“Why is the shovel regarded as a symbol of drudgery? Perhaps because most shovels are dull. Certainly all drudges have dull shovels, but I am uncertain which of these two facts is cause and which effect. I only know that a good file, vigorously wielded, makes my shovel sing as it slices the mellow loam.”
-Aldo Leopold, from “A Sand County Almanac”
As always we follow the whims of the season. November brought hard frosts, and we raced old man winter to bring in our storage crops. Last Wednesday we harvested the rest of the beet crop at Wheaton in the rain and sleet. We’ve harvested all but one bed of our storage carrots, making quick work of it with the under cutter implement on the tractor. Now that our storage crops are nearly all safely tucked in for the months ahead we can breathe a sigh of relief. Yet the harvest continues. Our fields are still flush with winter hardy kales, the most burly of leeks for winter harvest, and baby greens. We are able to extend the harvest for the kale and some greens by diligently applying a row cover on the coldest of nights. The row cover is like a big blanket. We cover up the greens and tack down the sides with generous spoonfuls of soil. We remove the covers frequently for harvest and to prevent excessive humidity. The on and off of the cover is a big task and the greedy wind often attempts to wrestle the cover from us- but we are not fazed. We have sharp shovels and great recipes for kale.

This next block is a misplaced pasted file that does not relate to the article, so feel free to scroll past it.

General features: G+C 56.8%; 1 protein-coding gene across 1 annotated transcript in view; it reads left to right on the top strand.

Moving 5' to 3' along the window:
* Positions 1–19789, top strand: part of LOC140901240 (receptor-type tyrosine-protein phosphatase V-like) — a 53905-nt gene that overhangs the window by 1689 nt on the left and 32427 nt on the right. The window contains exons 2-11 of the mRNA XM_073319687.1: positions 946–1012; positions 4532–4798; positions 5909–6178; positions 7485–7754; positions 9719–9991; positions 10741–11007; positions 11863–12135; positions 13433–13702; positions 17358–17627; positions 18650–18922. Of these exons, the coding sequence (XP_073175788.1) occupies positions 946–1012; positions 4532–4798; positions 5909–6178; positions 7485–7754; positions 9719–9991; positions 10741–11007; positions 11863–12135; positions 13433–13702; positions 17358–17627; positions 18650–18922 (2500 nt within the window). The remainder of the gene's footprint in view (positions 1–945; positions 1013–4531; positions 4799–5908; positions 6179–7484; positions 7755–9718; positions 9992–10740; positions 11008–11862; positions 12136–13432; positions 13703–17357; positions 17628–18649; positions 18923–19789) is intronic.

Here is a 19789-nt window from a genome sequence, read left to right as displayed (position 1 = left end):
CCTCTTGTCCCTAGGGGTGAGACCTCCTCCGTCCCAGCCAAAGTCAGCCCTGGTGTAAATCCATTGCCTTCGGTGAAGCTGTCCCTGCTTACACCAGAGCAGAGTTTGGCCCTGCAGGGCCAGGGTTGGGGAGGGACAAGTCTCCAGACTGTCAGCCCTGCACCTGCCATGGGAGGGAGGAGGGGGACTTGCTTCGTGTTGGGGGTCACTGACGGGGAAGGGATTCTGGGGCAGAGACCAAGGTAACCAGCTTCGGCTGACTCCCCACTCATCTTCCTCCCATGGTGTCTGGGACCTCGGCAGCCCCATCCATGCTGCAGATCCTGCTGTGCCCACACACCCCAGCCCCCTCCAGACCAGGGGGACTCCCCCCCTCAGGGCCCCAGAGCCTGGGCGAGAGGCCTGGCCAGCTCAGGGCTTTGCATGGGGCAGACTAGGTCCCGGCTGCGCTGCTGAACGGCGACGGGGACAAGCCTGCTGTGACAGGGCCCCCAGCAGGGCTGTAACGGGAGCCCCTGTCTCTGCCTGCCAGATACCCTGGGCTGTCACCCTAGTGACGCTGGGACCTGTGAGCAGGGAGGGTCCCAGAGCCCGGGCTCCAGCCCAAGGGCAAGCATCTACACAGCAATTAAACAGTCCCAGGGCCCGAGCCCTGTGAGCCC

Nothing says autumn like a big ol’ squash. Before we even get to the smooth, sweet flesh, we’re drawn in by stripes and warts and splashes of color. From palm-sized Pumpkins to hefty Hubbards, these New World cucurbits inspire wonder.
Over the past ten days, the Langwater Farm Crew has faithfully stored 20,000 pounds of squash. We cut each squash from their vines and build long piles (or windrows) out of them, giving them pause in the field before they are crated up and delivered to the greenhouse for curing. For some varieties, we remove the stems (also known as ‘handles’) to ensure safe storage. On several startlingly chilly nights, we covered windrows of squash with fabric to protect their sweet, delicious flesh from damage. This season we grew 8 winter squash varieties from the traditional Acorn to the silky Kabocha and squat Buttercup. We’ll encourage you to eat butternut when it’s at its sweet best at Thanksgiving, but Delicata is sweet in September! The squash to slice open when the leaves begin to change is undoubtedly Delicata.
Delicata’s distinctive green stripes adorn a thin flesh that’s tender enough to eat! Unlike its cousins, Delicata does not need to be peeled. After it’s halved, a swipe with a spoon removes those nutty, nutritious seeds. Roast it up and you have autumn on a plate. A perfect supper after you get home from your Langwater Farm hay ride this weekend!